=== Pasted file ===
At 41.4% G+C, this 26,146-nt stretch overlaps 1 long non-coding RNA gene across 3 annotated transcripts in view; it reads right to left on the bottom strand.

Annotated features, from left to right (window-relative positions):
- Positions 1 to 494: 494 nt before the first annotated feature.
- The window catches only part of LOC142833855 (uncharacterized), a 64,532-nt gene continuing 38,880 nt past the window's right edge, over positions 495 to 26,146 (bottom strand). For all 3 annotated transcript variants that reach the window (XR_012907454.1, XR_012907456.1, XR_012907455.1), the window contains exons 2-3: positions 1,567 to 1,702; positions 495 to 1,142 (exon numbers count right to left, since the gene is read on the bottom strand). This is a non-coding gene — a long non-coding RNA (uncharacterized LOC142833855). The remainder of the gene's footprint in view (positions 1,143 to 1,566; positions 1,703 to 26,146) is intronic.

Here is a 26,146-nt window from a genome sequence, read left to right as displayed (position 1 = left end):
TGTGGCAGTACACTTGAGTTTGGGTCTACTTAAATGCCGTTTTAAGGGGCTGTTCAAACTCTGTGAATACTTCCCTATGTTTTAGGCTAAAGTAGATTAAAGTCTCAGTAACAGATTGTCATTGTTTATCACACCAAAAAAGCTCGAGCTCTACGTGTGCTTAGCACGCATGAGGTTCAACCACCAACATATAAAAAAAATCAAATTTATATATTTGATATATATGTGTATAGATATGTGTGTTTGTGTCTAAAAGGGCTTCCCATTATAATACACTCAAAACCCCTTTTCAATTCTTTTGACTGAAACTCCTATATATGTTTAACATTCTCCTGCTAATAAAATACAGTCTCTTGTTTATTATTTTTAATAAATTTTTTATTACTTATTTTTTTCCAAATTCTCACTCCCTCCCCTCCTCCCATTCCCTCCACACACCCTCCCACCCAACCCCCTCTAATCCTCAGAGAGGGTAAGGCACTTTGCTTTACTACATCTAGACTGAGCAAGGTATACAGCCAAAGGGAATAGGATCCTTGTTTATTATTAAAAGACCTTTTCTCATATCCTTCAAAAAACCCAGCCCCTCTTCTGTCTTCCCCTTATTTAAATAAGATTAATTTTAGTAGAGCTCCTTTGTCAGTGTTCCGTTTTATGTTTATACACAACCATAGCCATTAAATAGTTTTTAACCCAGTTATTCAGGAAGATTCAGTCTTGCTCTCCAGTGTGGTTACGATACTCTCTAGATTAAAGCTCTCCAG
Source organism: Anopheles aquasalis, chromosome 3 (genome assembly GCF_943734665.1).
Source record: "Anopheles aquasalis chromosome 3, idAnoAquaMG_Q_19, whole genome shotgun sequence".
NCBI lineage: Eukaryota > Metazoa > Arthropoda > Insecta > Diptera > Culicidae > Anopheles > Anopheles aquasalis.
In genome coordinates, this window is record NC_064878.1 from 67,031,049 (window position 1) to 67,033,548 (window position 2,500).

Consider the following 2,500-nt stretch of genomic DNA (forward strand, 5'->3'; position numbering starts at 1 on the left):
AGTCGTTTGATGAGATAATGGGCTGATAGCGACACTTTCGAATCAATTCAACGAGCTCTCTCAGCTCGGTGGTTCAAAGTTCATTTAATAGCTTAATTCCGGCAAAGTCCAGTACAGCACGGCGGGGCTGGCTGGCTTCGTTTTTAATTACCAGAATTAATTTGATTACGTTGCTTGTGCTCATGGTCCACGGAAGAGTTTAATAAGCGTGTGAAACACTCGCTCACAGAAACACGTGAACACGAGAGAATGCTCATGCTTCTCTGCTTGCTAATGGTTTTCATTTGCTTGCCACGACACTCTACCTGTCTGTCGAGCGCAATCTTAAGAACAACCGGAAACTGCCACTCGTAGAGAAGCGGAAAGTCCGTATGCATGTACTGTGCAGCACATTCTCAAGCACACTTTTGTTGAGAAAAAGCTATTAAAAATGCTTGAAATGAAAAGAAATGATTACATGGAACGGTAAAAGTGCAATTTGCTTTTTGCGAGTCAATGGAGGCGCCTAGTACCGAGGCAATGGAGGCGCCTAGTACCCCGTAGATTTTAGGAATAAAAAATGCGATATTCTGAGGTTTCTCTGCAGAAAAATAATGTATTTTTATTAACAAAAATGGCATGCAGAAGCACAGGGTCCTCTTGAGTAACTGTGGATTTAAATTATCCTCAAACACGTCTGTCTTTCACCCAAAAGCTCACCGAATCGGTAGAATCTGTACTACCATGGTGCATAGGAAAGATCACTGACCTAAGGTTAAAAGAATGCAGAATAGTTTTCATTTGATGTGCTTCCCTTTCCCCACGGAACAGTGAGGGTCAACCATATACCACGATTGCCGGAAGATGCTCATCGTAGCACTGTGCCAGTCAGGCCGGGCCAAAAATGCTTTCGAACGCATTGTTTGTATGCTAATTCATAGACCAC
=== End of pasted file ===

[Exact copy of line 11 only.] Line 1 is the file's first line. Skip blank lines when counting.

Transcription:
Consider the following 2,500-nt stretch of genomic DNA (forward strand, 5'->3'; position numbering starts at 1 on the left):